“One cold winter’s evening in January 2002, Tony Soprano went missing and a small portion of the universe ground to a halt. It did not completely out of the blue. Ever since The Sopranos has debuted in 1999, turning Tony – anxiety-prone dad, New Jersey mobster, suburban seeker of meaning-into a millennial pop culture icon, the character’s frustration, volatility, and anger had often been indistinguishable from the qualities of James Gandolfini, the actor who brought them to life. Th role was a punishing one, requiring not only vast amounts of nightly memorisation and long days under hot lights, but also a daily descent into Tony’s psyche-at the best of times a worrisome place to dwell; at the worst, ugly, violent and sociopathic”.

The rise in digital streaming services such as NetFlix and Love Film and the falling price of DVD box sets has also contributed to Televisions cause. Back in 2000, when DVDs where in their infancy, you could pay anything upwards of £60 for a single season of your most beloved show. Fourteen years on and you can now purchase the entire six seasons of HBO’s The Sopranos for just fifty pounds which works out at less than ten pounds per season – a bargain for sure!

I have to admit I was a late comer to Breaking Bad and with NetFlix offering all five seasons plus many more great TV shows and films for just £5.99 per month it seems silly not to take advantage. The way we consume our entertainment is rapidly changing and evolving – we embraced DVD they same way embraced Blu-Ray, in time we will make the shift to 4K Television and with true HD quality imagery at home and the rise of digital streaming will you want to go to the cinema? Time will tell but until then we will have to make do with the mobile phones, the rustling and the loud-mouthed teenagers spoiling our entertainment.

Great Storytelling Is Achievable With Advertising

“Stories, we all spend our life telling them… About this, about that. About people. But some are so good we wish they’d never end. They are so gripping, we would go without sleep to see a little bit more. Some stories bring us laughter, sometimes bring us tears. But isn’t that what a great story does?  Makes you feel? Stories that are so powerful, they really are with us forever…” – Dustin Hoffman, Sky Atlantic.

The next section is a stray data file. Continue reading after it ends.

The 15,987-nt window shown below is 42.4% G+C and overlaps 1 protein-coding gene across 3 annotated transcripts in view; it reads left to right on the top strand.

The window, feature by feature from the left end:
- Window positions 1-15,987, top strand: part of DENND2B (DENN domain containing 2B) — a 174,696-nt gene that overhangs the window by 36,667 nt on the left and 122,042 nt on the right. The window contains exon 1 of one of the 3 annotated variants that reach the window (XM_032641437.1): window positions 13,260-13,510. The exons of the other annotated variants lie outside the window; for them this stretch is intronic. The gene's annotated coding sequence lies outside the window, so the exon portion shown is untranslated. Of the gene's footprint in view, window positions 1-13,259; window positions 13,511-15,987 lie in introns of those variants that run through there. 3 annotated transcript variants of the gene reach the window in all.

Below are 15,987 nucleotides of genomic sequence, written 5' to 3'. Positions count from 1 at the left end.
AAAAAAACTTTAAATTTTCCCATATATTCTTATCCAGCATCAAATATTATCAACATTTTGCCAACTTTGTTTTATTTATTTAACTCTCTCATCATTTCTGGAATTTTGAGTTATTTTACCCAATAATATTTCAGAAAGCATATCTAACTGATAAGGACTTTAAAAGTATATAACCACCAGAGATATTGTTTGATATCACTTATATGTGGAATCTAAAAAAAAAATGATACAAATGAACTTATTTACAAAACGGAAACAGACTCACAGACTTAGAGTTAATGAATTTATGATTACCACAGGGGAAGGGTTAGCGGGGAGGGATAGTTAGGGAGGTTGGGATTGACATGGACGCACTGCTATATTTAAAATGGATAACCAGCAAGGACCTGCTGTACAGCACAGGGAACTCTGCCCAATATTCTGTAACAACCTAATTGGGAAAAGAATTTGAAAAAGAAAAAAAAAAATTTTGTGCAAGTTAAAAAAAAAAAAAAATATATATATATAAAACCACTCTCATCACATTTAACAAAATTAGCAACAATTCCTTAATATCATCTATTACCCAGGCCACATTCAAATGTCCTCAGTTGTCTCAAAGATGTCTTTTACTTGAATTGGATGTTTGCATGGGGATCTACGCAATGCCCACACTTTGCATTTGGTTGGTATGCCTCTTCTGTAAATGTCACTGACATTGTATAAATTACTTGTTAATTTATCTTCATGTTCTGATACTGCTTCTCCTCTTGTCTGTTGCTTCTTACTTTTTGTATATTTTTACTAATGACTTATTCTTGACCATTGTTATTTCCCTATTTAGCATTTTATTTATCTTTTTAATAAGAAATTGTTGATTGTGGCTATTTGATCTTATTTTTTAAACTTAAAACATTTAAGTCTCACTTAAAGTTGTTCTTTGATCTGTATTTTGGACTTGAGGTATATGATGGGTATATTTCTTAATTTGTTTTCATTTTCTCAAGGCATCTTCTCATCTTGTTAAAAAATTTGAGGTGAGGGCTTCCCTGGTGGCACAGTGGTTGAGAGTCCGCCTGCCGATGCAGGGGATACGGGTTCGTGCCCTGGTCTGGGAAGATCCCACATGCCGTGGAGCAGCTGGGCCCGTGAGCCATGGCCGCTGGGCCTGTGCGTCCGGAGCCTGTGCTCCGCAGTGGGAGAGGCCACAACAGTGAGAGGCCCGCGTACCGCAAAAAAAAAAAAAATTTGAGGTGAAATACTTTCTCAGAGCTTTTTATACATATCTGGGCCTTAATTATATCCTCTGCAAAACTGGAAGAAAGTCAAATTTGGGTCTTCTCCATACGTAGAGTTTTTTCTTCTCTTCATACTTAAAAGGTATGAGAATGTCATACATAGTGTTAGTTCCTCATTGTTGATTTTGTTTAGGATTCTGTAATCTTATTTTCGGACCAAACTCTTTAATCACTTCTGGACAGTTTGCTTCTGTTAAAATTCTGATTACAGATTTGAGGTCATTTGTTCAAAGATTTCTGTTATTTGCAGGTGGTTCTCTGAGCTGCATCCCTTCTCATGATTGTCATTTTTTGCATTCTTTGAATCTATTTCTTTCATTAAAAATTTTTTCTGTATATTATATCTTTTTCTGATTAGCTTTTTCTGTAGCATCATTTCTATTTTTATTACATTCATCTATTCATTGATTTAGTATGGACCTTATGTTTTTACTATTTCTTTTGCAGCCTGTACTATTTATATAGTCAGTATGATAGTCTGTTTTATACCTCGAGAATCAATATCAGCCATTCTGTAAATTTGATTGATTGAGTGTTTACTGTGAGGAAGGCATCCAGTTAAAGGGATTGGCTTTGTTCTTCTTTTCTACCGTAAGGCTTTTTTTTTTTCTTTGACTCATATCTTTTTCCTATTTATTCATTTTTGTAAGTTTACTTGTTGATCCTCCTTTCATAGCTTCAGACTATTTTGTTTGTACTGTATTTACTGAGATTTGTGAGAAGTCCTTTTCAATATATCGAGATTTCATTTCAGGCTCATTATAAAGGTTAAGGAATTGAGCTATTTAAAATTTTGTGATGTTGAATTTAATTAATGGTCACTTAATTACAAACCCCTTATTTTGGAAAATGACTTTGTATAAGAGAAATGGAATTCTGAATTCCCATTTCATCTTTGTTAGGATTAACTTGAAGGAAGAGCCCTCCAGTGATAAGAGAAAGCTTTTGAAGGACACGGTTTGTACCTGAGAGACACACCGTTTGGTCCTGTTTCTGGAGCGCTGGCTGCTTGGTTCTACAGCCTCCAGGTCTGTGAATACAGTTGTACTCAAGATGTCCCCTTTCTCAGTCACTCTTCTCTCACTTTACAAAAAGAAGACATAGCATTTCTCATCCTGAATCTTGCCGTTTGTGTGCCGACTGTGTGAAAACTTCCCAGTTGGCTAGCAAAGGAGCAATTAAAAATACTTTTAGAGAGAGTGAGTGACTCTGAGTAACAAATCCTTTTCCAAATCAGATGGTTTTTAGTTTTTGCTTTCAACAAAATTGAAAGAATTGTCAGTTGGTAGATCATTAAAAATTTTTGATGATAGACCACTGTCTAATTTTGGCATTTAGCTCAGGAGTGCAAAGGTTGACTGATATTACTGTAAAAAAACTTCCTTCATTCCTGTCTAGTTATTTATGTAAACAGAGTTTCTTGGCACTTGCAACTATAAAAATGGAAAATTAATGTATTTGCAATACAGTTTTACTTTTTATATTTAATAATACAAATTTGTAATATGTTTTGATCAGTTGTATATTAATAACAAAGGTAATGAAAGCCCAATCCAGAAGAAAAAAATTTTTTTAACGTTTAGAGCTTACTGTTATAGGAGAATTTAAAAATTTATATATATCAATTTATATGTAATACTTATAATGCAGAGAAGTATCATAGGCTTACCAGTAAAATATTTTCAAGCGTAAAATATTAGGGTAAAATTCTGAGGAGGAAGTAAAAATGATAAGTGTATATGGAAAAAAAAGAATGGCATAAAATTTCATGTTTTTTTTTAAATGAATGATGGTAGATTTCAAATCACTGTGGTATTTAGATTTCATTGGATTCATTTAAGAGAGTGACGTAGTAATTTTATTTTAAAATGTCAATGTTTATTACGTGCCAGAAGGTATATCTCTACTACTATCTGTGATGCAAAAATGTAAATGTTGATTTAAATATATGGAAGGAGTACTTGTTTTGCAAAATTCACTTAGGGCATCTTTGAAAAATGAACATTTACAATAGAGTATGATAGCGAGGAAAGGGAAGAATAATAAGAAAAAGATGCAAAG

Advertising can be seen as a dirty word, and when you watch some of the TV ads that make their way onto the screen you can understand why. But it is definitely the best way to reach the widest audience and when done well, you can incorporate great brand storytelling.

More and more businesses are finding ways to tell a narrative tale through their advertising. Even the incredibly annoying Go Compare adverts have become an ongoing saga, with the excruciating Tenor now a tragi-comic character who is trying to find new ways to communicate his message after being blown up, fired into a Black Hole and god-knows what else. It might do your head in every time you see it, but you have to admit that it’s pretty clever.

Another example of narrative storytelling are the BT Broadband flatmates adverts. It helps that the three actors in the ads are all well-cast and talented actors in their own right. The acting and the writing is actually better than the majority of dramas of soaps that you see on the likes of BBC Three, ITV2 and E4. BT’s budget obviously helps in this regard, but it’s simple storytelling that everybody could do. Good scripts, talented actors and a solid film-making team don’t have to cost the world.

The BT Broadband advertising story goes back over three years, with Love Actually’s Kris Marshall starring as a young man dating an older woman who has two kids from a previous marriage. It followed his story from awkward exchanges with the kids all the way up to their marriage, and the story now follows the young son as he ventures off to university. It could quite easily have been a comedy-drama on BBC One, but it’s advertising. Really great marketing.

Here ‘s an examples of the BT Broadband story. See how brilliantly their stories are told, and how simple the storytelling is. You don’t need to smash your customers over the head with flashy visuals and manic editing, you can draw them in with simple, concise storytelling:

BT Broadband Story

It might not be within every businesses budget and marketing plan to have an ongoing advertising campaign, but this shouldn’t hold you back. You can still tell an incredible story with a one-off advertisement. Again, it doesn’t have to break the budget and be a 90 second version of James Cameron’s Avatar to grab the audience’s attention, it just needs to tell a great story.

Take a look at these two advertisements from Sky Atlantic and McDonald’s. Don’t be fooled by the size of the corporations behind these adverts: These are both achievable without millions of pounds behind them. Dustin Hoffman may have cost Sky a few quid, but it’s not the Oscar winning actor that grabs the attention. It’s the words he uses, the music in the background and the message it delivers: Great storytelling is here.

The McDonald’s ad tells the audience that everybody has McDonald’s in common, and it does it with a simple tale that a lot of us can relate to. Take away the McDonald’s banner at the end and you could quite easily be fooled into thinking this was a short film by Shane Meadows. The subtlety of the piece gets the message across without the use of a sledgehammer and it stays with you longer as a result. That’s what a great story does, and what great advertising can do when there is a great story being told within it.

Sky Atlantic Ad with Dustin Hoffman